No Cover Image

Journal article 38 views 5 downloads

A pilot study investigating the effects of a manuka honey sinus rinse compared to a standard sinus rinse on sino-nasal outcome test scores in cystic fibrosis patients

Aled Roberts, Cendl Xanthe, Alison L. Hopkins, Owen Bodger, Paul Lewis, Eshwar Mahenthiralingam, Jamie Duckers, Rowena Jenkins Orcid Logo

Pilot and Feasibility Studies, Volume: 8, Issue: 1, Start page: 216

Swansea University Authors: Aled Roberts, Rowena Jenkins Orcid Logo

  • 40814_2022_Article_1175.pdf

    PDF | Version of Record

    © The Author(s) 2022. Open Access This article is licensed under a Creative Commons Attribution 4.0 International License, which permits use, sharing, adaptation, distribution and reproduction in any medium or format, as long as you give appropriate credit to the original author(s) and the source, provide a link to the Creative Commons licence.

    Download (1.21MB)

Abstract

Abstract: Background: People with cystic fibrosis (CF) are prone to bacterial respiratory infections; these are often antibiotic resistant, are difficult to treat, and impact on the quality of life and lung function. The upper respiratory tract can act as a reservoir for these pathogens, and as part...

Full description

Published in: Pilot and Feasibility Studies
ISSN: 2055-5784
Published: Springer Science and Business Media LLC 2022
Online Access: Check full text

URI: https://cronfa.swan.ac.uk/Record/cronfa61350
Tags: Add Tag
No Tags, Be the first to tag this record!
Abstract: Abstract: Background: People with cystic fibrosis (CF) are prone to bacterial respiratory infections; these are often antibiotic resistant, are difficult to treat, and impact on the quality of life and lung function. The upper respiratory tract can act as a reservoir for these pathogens, and as part of clinical care, sinus rinses are used to alleviate symptoms in the upper airway. We have developed a sinus rinse containing manuka honey, to identify whether it can help improve symptoms or reduce the bacterial load. Methods: We will undertake a randomised controlled trial where 30 adults with CF will be recruited and randomised to either the control or intervention group. Both groups will follow a sinus rinse protocol for 30 days (± 7 days); the control group will use the standard of care rinse, and the intervention group will use a manuka honey rinse. Both groups will provide samples at day 0 and day 30. The primary outcome measure will be a change in the 22-item Sino-Nasal Outcome Test (SNOT-22) score. Secondary outcomes will include changes to quality of life (questionnaire), bacterial load/community composition, and sputum viscosity. Discussion: This trial will look at the use of a manuka honey-infused sinus rinse solution on patients diagnosed with cystic fibrosis (CF) suffering with sinusitis; it will allow us to determine the efficacy of the manuka honey sinus rinse compared to standard rinse and will allow us to determine if molecular bacterial diversity analysis will provide in-depth information beyond the usual conventional microbiological. It will allow us to determine the feasibility of recruiting participants to this type of trial, allow us to check participant compliance with the protocol, and inform future studies. Trial registration: Approval was obtained from the Research Ethics Committee Wales REC7 reference 18/WA/0319. Results of this study will be published at international conferences and in peer-reviewed journals; they will also be presented to the relevant stakeholders and research networks. Trial registration number: ClinicalTrials.gov Identifier NCT04589897 (retrospectively registered)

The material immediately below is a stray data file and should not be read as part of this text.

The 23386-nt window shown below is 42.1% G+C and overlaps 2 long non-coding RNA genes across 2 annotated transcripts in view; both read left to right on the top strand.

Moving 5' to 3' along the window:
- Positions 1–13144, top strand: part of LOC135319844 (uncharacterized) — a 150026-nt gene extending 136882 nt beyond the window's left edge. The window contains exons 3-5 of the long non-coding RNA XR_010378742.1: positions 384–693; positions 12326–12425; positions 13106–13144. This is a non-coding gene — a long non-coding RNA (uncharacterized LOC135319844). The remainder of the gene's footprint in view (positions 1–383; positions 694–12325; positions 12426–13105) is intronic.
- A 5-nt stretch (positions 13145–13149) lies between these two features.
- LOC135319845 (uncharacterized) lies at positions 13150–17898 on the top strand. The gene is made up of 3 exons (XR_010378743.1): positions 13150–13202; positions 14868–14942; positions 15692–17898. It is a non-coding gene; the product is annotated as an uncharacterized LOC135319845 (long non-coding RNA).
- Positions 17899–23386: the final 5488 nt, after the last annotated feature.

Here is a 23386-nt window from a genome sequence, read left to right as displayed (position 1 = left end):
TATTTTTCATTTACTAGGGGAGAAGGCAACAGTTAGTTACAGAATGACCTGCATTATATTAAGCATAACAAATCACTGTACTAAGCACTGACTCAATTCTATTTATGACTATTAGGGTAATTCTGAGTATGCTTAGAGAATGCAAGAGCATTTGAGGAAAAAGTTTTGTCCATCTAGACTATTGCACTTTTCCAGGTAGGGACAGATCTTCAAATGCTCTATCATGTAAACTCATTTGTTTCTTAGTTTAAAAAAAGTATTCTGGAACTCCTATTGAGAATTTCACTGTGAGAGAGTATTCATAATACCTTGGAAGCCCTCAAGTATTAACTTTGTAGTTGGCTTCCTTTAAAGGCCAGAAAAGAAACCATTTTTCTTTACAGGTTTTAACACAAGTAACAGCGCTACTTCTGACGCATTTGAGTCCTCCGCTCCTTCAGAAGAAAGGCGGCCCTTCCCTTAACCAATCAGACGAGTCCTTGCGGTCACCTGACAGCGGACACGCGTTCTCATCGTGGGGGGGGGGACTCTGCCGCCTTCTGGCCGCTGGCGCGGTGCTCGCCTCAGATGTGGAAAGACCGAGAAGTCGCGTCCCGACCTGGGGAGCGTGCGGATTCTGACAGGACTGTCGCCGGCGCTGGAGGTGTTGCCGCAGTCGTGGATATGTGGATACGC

Keywords: Study Protocol, Cystic fibrosis, Respiratory infections, Infection control, Microbiology, Therapeutics
College: Swansea University Medical School
Funders: The Waterloo Foundation Grant: JMR1082 The Hodge Foundation Grant: HMR1075
Issue: 1
Start Page: 216